Murakami is one of my favourite authors of all time. Barring Dahl, he’s probably the author whom I’ve read the most number of titles from. Here are my top 5 favourite Murakami pieces.
5. After the Quake/神の子どもたちはみな踊る
“In true Murakami style, where the plot isn’t so much important but rather a green screen for the characters to perform.”
Annie (Goodreads user)
Also known as ‘The children of the gods all dance’, After The Quake is Murakami’s stories as a response to Japan’s 1995 Kobe earthquake. The six stories aren’t related other than they stand at the peripheral of the occurrence of the earthquake. However they do share some of the same motifs and themes. I like that the premise of all of the stories are affected by earthquake but also lead separate plots adjacent to the event. In that sense I think it represents how a lot of us feel about natural disasters that don’t directly affect us. You’re connected through the ripples of the outcome that continue to resonate long after it has happened. Super-Frog Saves Tokyo is probably my favourite of the lot and for obvious reasons reminds me a lot of Naruto!
“Long after the firefly disappeared, the traces of its light remained within me. In the thick dark behind my closed eyes that faint light, like some lost wandering spirit, continued to roam. Again and again I stretched my hand out toward that darkness. But my fingers felt nothing. That tiny glow was always just out of reach.”
The most memorable story from the Blind Willow, Sleeping Woman collection for me has to be ‘Fireﬂy’. I’m probably biased because it’s the root of Norwegian Wood (ha-ha). I think some of Murakami’s short stories tend to drive people crazy in the sense that they seem to be about nothing in particular and most punishing of all, that there is often no resolution at the end. Firefly can be kind of like that. However, I read Norwegian Wood first so I understood a lot of the nuances in Firefly and didn’t feel like I was left hanging precisely because a continuation to the story existed. It might be different if I had read them the other way around.
“No matter how honestly you open up to someone, there are still things you cannot reveal.”
Murakami’s most recent novel and another little controversial one. I heard mixed reviews some saying it was good and a nice return to the more linear narrative style of Norwegian Wood, while others said it was just bad. I found the beginning to be a little bit slow but persevere and you will be rewarded! The premise is simple, four best friends of Tsukuru cut him out of their lives with no explanation. He’s lived since, always on the brink of death, feeling “colourless” until many years have past and he’s now had to confront them to ask why. My favourite part had to be when Tsukuru returns to his hometown to meet his friends and to see the paths they’ve all gone down after parting ways. Love and lost and coming of age stories are things that everyone can resonate with. Even some of the supernatural motifs (Murakami’s bread and butter) in this story feel apt and not too outrageous. Most successful of all with Murakami’s stories is his ability to pull in other foreign cultures, particularly European culture, into his typically Japanese based stories and make it work. Without giving too much away, Colourless takes you on a journey beyond Japan but the transition is so seamless you’d believe that borders don’t exist in his frame of mind.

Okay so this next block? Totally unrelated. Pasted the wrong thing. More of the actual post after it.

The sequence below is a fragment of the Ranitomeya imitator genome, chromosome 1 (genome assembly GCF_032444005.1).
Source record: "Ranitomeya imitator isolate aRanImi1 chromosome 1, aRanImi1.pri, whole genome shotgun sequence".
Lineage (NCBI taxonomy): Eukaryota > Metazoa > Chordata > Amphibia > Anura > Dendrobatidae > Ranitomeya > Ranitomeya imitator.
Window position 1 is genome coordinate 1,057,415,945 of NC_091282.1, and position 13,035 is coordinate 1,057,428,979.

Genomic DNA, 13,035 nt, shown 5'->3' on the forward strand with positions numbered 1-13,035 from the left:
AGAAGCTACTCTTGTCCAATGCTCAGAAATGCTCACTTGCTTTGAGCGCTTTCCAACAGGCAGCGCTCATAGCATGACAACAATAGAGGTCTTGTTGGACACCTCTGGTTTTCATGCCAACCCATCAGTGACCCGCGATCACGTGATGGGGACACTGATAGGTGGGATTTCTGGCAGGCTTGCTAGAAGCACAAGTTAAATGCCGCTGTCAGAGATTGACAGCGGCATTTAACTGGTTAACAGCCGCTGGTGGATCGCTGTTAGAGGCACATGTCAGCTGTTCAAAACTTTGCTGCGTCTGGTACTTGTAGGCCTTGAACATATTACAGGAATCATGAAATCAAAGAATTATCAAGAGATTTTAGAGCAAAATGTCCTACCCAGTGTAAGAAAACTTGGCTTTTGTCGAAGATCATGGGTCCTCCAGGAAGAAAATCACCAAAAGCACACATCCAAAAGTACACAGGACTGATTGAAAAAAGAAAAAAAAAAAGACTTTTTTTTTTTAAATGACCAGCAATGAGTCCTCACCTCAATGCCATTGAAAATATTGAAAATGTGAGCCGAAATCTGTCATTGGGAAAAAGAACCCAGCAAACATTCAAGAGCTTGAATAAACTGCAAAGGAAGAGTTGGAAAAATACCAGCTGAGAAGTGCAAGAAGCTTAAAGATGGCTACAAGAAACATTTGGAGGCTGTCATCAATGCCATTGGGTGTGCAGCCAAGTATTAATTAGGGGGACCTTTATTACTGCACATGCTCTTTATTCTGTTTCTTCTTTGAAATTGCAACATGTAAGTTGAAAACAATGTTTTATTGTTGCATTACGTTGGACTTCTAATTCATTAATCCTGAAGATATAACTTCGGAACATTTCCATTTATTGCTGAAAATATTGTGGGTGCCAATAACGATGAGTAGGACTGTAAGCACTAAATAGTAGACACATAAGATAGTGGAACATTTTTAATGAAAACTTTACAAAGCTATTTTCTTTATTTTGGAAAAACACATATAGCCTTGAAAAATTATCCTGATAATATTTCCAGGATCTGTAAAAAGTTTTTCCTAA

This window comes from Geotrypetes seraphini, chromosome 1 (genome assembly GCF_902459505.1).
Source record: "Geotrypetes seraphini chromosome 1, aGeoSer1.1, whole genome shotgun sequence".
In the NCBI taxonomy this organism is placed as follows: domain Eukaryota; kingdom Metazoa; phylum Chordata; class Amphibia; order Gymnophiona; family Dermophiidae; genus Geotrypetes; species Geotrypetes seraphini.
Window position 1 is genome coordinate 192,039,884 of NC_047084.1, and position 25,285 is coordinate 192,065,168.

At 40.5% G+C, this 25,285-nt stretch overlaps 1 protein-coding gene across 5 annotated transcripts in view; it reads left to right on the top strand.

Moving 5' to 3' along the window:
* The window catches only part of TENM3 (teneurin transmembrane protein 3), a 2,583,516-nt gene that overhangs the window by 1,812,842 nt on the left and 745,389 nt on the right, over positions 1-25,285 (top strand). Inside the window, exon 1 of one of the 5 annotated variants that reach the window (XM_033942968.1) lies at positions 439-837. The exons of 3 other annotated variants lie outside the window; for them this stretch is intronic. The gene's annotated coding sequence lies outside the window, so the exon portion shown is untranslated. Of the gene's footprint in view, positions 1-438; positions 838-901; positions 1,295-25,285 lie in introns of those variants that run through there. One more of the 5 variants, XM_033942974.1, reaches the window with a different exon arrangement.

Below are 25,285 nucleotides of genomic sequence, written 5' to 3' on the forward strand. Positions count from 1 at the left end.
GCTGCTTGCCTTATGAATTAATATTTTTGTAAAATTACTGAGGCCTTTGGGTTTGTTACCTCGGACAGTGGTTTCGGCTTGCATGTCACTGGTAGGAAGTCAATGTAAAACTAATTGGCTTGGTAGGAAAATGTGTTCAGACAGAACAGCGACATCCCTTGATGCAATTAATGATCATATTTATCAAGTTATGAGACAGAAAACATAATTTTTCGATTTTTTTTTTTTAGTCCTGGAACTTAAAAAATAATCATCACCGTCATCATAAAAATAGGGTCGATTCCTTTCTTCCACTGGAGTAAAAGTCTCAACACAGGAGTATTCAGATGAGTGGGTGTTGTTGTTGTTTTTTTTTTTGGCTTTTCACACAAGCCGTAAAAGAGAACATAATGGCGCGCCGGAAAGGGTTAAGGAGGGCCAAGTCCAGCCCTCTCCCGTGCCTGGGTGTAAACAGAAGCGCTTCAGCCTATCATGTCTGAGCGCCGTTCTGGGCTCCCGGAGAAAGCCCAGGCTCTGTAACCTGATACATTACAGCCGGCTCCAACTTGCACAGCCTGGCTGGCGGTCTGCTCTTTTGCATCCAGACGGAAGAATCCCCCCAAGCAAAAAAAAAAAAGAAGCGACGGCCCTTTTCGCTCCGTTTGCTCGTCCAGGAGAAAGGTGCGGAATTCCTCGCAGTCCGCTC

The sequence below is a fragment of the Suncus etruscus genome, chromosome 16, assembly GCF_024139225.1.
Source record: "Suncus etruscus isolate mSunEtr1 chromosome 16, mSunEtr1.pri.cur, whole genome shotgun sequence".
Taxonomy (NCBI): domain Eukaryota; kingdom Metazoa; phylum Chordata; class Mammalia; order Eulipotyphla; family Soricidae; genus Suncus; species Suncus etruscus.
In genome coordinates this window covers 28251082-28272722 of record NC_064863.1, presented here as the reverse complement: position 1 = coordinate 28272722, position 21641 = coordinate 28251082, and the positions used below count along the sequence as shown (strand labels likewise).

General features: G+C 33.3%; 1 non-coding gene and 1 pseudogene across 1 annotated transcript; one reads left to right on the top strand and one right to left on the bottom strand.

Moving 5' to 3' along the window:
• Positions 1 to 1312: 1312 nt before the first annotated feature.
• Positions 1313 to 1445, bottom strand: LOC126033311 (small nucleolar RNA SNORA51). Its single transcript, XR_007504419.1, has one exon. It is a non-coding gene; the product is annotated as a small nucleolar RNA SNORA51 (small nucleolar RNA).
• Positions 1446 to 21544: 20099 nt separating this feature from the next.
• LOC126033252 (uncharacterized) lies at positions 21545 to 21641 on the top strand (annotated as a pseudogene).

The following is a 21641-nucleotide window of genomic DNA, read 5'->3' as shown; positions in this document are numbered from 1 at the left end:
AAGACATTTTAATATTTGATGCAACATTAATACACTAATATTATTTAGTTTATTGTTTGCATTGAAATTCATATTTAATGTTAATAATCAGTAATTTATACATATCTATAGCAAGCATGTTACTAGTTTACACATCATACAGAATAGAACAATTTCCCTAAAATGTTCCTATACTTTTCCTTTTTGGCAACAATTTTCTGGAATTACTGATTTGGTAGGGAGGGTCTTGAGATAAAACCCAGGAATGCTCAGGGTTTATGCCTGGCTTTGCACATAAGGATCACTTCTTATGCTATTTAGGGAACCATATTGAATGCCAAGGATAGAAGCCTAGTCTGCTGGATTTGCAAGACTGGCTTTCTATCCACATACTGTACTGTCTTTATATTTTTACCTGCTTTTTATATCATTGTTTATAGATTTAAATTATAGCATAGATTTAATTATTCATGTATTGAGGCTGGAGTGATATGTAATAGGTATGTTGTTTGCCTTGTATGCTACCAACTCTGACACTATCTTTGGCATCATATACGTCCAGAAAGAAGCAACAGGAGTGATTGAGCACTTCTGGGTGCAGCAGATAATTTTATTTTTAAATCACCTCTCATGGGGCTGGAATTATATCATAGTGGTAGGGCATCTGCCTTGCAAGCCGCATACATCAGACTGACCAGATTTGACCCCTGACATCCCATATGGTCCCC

2. Kafka on The Shore
“That’s how stories happen—with a turning point, an unexpected twist. There’s only one kind of happiness, but misfortune comes in all shapes and sizes. It’s like Tolstoy said. Happiness is an allegory, unhappiness a story”
Kafka on The Shore has two separate but intertwined stories that take turns in alternating chapters. The odd chapters are Kafka’s story, a boy who has run away from home to escape an Oedipal curse. The even chapters are Nakata’s story, an older male with a slight oddity about him but possesses extraordinary powers in finding lost cats. (Lost cats and cats in general are a recurring motif in Murakami plots). I find that while most of Murakami’s work is very soft in tone and style, Kafka is the anomaly where I find the characterisation and dialogue to be quite harsh. Kind of like how Japanese is a soft language and then you have Kansai-ben which has a ‘rough’ take on it. I’m usually not a fan of parallel stories because I tend to favour one over the other and will skim read the lesser liked story to get to the next one quicker. This wasn’t the case for Kafka, both were equally compelling in their own way.
1. Norwegian Wood
“I’m going to eat some cucumbers if you don’t mind,” I said to Midori’s father. He didn’t answer. I washed three cucumbers in the sink and dribbled a little soy sauce into a dish. Then I wrapped a cucumber in nori, dipped it in soy sauce, and gobbled it down.”
With so many mentions above about Norwegian Wood, it’s no surprise that it’s my number 1. Norwegian Wood was my first Murakami and to date is still the most memorable one for me. The story revolves around Watanabe and Naoko’s life after the suicide of Naoko’s soulmate Kizuki. Similar to Colourless (or Colourless is similar to this), Murakami dangles his protagonists in the face of death so convincingly you’re left wondering if the words on the page would just stop abruptly. In terms of style, Norwegian Wood is actually an oddity as far as Murakami novels go precisely because it lacks the oddness. No talking cats, weird sexual fetishes or paranormal activity so much that it barely scratches the surface in Murakami Bingo. There’s nothing fancy or overcomplicated about the Norwegian Wood plot but each character right down to Storm Trooper is highly complex.
I like to joke that Murakami is my religion but in many ways the reading of a Murakami piece does fill me with the same kind of quietness I hope to replicate in my day to day.